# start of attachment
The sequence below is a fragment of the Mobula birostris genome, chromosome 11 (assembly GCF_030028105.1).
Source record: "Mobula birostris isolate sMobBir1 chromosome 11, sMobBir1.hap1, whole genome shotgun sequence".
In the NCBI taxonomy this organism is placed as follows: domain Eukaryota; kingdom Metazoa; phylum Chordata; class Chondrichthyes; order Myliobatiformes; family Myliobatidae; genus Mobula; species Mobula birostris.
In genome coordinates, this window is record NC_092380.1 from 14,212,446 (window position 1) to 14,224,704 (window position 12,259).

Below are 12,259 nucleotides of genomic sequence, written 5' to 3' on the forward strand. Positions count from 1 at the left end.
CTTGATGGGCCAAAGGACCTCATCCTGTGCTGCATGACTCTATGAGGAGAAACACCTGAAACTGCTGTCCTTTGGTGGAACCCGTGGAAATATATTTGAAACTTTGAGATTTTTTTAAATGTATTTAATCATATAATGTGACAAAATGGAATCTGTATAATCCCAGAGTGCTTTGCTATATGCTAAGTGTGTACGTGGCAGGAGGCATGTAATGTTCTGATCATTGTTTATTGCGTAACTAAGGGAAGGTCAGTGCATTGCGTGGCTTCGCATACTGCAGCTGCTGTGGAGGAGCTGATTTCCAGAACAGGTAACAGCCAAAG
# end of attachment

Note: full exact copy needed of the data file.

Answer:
The sequence below is a fragment of the Mobula birostris genome, chromosome 11 (assembly GCF_030028105.1).
Source record: "Mobula birostris isolate sMobBir1 chromosome 11, sMobBir1.hap1, whole genome shotgun sequence".
In the NCBI taxonomy this organism is placed as follows: domain Eukaryota; kingdom Metazoa; phylum Chordata; class Chondrichthyes; order Myliobatiformes; family Myliobatidae; genus Mobula; species Mobula birostris.
In genome coordinates, this window is record NC_092380.1 from 14,212,446 (window position 1) to 14,224,704 (window position 12,259).

Below are 12,259 nucleotides of genomic sequence, written 5' to 3' on the forward strand. Positions count from 1 at the left end.
CTTGATGGGCCAAAGGACCTCATCCTGTGCTGCATGACTCTATGAGGAGAAACACCTGAAACTGCTGTCCTTTGGTGGAACCCGTGGAAATATATTTGAAACTTTGAGATTTTTTTAAATGTATTTAATCATATAATGTGACAAAATGGAATCTGTATAATCCCAGAGTGCTTTGCTATATGCTAAGTGTGTACGTGGCAGGAGGCATGTAATGTTCTGATCATTGTTTATTGCGTAACTAAGGGAAGGTCAGTGCATTGCGTGGCTTCGCATACTGCAGCTGCTGTGGAGGAGCTGATTTCCAGAACAGGTAACAGCCAAAG